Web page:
By about 2:20 p.m., aided by covering fire from artillery and tanks, Lt. Rodney Gaumnitz’s 1st Platoon of Fox Company made it to the top of the Horseshoe but was pinned down under heavy enemy fire from Sugar Loaf. Meanwhile, a few members of the 2nd Platoon, led by Lt. Robert Hutchings, reached the summit of Half Moon, but they took dozens of casualties along the way from fire on their unprotected left flank and left rear, and the survivors were soon forced to withdraw.

By three o’clock, Woodhouse knew his battalion would have to have help if it hoped to hold any of the ground it had taken, much less gain more. After he contacted regimental headquarters to plead for more troops, K Company of the 22nd Regiment’s 3rd Battalion was ordered into the fight—but this concession didn’t come without a price.“General Shepherd has ordered that the division objective (Sugar Loaf) must be taken before dark,” said the curt message from regiment,“without fail and regardless of consequences.”

Faced with this ultimatum, at about 4:30 p.m., Woodhouse ordered his battalion forward one more time to make a final attempt while it was still daylight. Supporting artillery pounded all three hills for half an hour. Then, under a smoke screen, led by four tanks, and with E Company providing covering fire, F and G Companies jumped off a few minutes after five. It took more than two hours before survivors of the two companies reached the base of Sugar Loaf. Of more than one hundred fifty marines who started the advance, only four officers and forty enlisted men—the equivalent of a single rifle platoon—were still able to stand. Three of the four supporting tanks lay disabled behind them.

Among the survivors, spirits were abysmally low. Soon it would be dark, and the drained, demoralized troops were a long way from friendly ground.

As the little group of marines huddled at the foot of the hill, Maj. Henry A. Courtney Jr., executive officer of the 2nd Battalion, called them together to propose a drastic plan. Courtney’s idea was straightforward, unorthodox, and dangerous, and it violated precepts instilled in every marine from his earliest days at boot camp.

The major wasn’t known as a particularly persuasive talker, a charismatic leader, or an officer who enjoyed great rapport with his enlisted men. In the six months since he’d joined the 2nd Battalion, Courtney had picked up the sardonic nickname “Smiley” for the dour expression he often wore. Yet within the next few moments, Courtney somehow managed to transform a few dozen tired, nervous young men into a fighting machine that refused to quit or accept defeat. “Men, if we don’t take the top of this hill tonight, the Japs will be down here to drive us away in the morning,” he told them. “I have a plan, and if it works, we’ll take the top of the hill. I want volunteers for a banzai charge of our own!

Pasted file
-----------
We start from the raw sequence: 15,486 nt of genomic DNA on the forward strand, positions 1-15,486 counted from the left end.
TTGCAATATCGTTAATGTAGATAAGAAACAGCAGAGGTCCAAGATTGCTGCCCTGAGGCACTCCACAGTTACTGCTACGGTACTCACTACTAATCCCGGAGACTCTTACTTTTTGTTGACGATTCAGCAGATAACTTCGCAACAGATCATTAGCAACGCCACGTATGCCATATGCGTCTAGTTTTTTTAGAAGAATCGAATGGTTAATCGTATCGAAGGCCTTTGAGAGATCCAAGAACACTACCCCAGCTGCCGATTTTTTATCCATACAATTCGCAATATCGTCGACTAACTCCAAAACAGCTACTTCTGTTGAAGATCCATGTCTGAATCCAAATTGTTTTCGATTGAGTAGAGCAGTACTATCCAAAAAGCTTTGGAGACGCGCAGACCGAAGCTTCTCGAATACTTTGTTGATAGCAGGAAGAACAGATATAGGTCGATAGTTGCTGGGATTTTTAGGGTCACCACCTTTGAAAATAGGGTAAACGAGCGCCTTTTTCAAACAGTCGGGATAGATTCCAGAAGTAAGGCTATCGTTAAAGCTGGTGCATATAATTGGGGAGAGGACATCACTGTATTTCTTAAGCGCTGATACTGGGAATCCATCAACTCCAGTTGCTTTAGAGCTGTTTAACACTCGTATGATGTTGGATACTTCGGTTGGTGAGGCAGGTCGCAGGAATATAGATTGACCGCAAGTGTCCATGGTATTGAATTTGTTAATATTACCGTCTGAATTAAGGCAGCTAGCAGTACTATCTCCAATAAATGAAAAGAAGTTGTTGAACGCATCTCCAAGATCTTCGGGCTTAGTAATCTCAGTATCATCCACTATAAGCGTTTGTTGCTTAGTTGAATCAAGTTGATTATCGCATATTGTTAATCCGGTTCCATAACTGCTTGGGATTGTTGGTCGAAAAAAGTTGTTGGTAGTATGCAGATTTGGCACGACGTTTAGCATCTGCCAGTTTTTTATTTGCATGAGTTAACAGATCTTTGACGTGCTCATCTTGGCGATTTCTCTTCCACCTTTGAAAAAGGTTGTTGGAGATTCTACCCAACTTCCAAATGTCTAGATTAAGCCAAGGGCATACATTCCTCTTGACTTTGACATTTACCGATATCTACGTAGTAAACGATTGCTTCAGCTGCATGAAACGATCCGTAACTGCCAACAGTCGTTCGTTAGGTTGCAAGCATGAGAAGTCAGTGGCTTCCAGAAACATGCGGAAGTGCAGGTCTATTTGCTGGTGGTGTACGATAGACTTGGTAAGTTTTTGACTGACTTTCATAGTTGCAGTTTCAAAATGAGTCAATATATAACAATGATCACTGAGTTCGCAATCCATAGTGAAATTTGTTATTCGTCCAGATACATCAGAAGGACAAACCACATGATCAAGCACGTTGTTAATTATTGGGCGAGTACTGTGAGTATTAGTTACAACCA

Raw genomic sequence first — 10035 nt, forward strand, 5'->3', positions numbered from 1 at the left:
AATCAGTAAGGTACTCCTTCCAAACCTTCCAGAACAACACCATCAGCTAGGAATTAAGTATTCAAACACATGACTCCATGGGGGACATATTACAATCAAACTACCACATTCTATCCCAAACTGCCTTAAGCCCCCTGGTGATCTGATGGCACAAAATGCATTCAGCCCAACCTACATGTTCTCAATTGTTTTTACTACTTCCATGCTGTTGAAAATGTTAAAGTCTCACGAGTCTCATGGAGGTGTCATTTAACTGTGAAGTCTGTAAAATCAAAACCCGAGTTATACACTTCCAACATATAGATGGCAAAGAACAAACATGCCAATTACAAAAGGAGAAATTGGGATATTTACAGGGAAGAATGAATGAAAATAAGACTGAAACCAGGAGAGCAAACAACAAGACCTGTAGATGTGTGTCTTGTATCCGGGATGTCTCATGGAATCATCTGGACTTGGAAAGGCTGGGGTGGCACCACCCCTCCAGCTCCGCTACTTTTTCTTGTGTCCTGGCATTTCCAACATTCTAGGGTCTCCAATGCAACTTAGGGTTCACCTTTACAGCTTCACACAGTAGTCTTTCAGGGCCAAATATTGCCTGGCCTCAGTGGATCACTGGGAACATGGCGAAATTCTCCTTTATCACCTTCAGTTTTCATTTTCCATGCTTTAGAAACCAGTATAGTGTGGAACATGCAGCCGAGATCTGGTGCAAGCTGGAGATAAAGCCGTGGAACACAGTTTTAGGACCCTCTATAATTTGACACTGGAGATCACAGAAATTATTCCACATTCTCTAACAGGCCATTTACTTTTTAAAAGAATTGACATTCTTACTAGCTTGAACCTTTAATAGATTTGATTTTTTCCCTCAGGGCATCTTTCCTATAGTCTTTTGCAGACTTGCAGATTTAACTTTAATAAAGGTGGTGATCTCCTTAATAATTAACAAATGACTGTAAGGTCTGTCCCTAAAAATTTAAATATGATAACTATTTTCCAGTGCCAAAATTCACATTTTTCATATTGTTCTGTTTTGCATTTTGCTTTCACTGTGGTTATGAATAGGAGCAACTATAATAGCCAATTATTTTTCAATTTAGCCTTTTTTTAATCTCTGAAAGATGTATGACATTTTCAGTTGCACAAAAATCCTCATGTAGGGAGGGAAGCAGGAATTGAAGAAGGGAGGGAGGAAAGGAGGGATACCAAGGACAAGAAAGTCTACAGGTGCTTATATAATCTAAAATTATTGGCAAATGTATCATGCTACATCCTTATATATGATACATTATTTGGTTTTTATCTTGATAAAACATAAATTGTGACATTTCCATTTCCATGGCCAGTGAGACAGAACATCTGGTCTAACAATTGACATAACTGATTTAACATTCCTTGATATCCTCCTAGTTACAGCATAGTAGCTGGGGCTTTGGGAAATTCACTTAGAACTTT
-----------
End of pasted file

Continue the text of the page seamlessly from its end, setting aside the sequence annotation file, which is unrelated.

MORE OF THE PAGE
“When we go up there, some of us are never going to come down again. You all know what hell it is on the top, but that hill’s got to be taken, and we’re going to do it. What do you say?”

Normally, marines didn’t attack at night; in fact, any marine who ventured from his foxhole in the dark risked being shot by his comrades. But, except for a few dubious veterans, the enlisted men rallied to Courtney’s call. “We’re going to need lots of grenades for this trip,” Courtney said. “Let’s round up all we can find and take as many as we can carry with us. When we get near the crest of the hill, I want everybody to throw grenades over the top and onto the reverse slope as fast as you can.”

It was just before seven, and dusk was settling over Half Moon Hill when Acting Sgt. Walt Rutkowski, a nineteen-year-old G Company rifle squad leader from the south side of Chicago, saw Lt. Robert Nealon, his platoon leader, approaching.

“There’s only fifty of us left in George Company,” Nealon told him.“I want you to take twenty-five men, and Corporal [Steve] Stankovich can take the other twenty-five…”

“For a second, I was sure Nealon was gonna tell us to withdraw back to our lines and get some rest,” Rutkowski recalled. “It was like a big weight was being lifted off my shoulders.”

Then Nealon went on: “…and get over to that other hill [Sugar Loaf] on the double as soon as we get some smoke. When it gets full dark, we’re going to the top of the damned thing.”

Rutkowski caught his breath as the weight of Nealon’s order slammed down with crushing force.

The overcast sky was completely dark when the group started its ascent, the only light coming from flares fired by navy ships offshore and reflected off the low clouds. “Courtney was in a hurry to go,” Rutkowski recalled nearly sixty-one years later, “but some of my BAR guys hadn’t shown up yet, and I wanted to wait for them.”

“What’re you waiting for?” Courtney demanded.

“We need some more BARs,” Rutkowski said.

“There’s no time,” the major snapped. “We’ve got to move.” He called for supporting mortar fire, then turned to the waiting marines. “I’m going up to the top of Sugar Loaf Hill. Who’s coming along?”

The men surged forward en masse, closing around Rutkowski and pushing him ahead of them until he and Courtney were shoulder to shoulder. As they mounted the steep, slippery forward slope, Courtney was a few feet away on Rutkowski’s immediate left, and a Fox Company BAR man was on Rutkowski’s right.